Julianne Taylor is a Charleston style icon, empowering women to express themselves fearlessly without rules. Through her popular social media platform, where her followers lovingly call her “JuJu,” Taylor emphasizes that there’s no such thing as too colorful, too bold or too extra. She has called Mount Pleasant home for nine years now, loving her beautiful residence in the Scotts Creek neighborhood.
In 2021, Taylor had an important intuition. “I had a quiet whisper that told me, ‘You need to take better care of yourself and get your physicals scheduled.’ I had not had a physical for four years,” Taylor recalled. “With busy mom life and running my businesses I had placed my health at the back of the priority list.”
The routine mammogram that followed revealed something Taylor never would have expected — she had breast cancer.
“I was immediately scheduled for a biopsy, and it confirmed DCIS (ductal carcinoma in situ). I was scared,” Taylor reflected. “You hear the word ‘cancer’ and you first think that your life is over. But my doctor assured me that it was very common and treatable.”
While breast cancer occurs slightly more often than the national average in South Carolina, advancements in breast cancer screening and treatment offer hope with excellent survival rates when detected early. Dr. Rebecca Leddy, professor of radiology and director of Breast Imaging at the Medical University of South Carolina (MUSC), is passionate about screening early and often for breast cancer.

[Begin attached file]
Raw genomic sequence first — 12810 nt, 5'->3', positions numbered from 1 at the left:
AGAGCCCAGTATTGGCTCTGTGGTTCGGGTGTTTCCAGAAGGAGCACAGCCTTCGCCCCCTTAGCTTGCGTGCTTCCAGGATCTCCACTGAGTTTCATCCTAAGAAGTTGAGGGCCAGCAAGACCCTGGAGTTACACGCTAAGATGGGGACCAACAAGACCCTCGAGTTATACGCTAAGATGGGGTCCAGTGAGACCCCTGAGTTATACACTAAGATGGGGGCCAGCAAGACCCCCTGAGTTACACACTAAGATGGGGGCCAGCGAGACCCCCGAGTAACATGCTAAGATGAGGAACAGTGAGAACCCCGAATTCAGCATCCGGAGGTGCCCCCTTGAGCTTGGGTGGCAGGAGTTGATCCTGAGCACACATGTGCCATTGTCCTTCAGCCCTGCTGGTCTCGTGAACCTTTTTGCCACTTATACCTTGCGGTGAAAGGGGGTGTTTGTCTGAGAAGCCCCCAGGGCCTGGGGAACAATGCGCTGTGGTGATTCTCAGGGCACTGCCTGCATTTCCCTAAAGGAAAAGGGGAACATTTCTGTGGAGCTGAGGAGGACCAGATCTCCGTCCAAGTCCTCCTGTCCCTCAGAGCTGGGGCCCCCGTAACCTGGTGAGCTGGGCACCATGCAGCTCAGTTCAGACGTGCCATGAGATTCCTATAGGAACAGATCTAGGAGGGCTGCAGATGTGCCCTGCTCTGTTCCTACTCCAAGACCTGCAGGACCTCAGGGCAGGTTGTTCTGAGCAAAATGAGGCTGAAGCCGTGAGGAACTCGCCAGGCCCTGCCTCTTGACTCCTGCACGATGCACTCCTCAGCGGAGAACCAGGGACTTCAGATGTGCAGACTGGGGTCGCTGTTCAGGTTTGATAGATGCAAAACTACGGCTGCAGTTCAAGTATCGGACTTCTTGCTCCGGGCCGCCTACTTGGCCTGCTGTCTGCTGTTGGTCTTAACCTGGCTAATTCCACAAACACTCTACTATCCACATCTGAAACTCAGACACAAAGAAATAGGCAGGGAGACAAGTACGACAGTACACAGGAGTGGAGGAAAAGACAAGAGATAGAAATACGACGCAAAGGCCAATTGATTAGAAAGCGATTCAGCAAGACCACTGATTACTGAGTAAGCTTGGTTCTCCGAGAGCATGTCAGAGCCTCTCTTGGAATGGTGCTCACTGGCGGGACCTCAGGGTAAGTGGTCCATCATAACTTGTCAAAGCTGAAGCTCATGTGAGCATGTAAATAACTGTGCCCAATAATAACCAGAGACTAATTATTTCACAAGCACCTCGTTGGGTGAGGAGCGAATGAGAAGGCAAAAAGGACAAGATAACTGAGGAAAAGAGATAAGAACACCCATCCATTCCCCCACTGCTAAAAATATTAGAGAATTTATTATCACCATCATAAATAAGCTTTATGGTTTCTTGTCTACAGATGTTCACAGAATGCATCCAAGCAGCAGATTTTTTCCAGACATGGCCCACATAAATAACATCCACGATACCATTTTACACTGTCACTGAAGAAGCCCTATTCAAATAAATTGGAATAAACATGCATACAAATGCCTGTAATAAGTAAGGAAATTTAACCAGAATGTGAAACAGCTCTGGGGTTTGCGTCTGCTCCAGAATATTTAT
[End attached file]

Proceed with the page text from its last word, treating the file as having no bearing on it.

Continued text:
“It’s important to take care of yourself, take ownership of yourself, and that includes screening for breast cancer starting at age 40 and every year after,” Leddy advised. “We often put off caring for ourselves because we’re busy taking care of everybody else. Listen to your body, notice changes and don’t delay.”
For Taylor, treatment included surgery to remove the tumor followed by 16 rounds of radiation.
“The receptors on my cancer were positive for estrogen,” Taylor related, “which means that I have to take Tamoxifen for the next five years to lessen my chances of the cancer returning. The Tamoxifen blocks the hormones in my body, which means that I’ve been thrown into full-blown menopause.”
While the ongoing side effects of this medication have been brutal, Taylor is grateful to be cancer-free.
Although Taylor had no family history of breast cancer, Leddy confirmed that most women who are diagnosed with breast cancer don’t.
“Just because something doesn’t run in your family, more often than not with breast cancer most women who are diagnosed have average risk,” Leddy explained.
For women who do have family members who have been diagnosed with breast cancer, Leddy encouraged a conversation with a physician.
“If they have a higher risk, a first-degree relative like a mother or sister who had breast cancer, we start screening earlier than the age of 40 and can also add in supplemental screening, like MRI,” Leddy said.
Leddy emphasized that 3D Mammography, offering digital breast tomosynthesis, has been proven to be the most effective tool for detecting breast cancer with 30-40 percent more accuracy than older machines.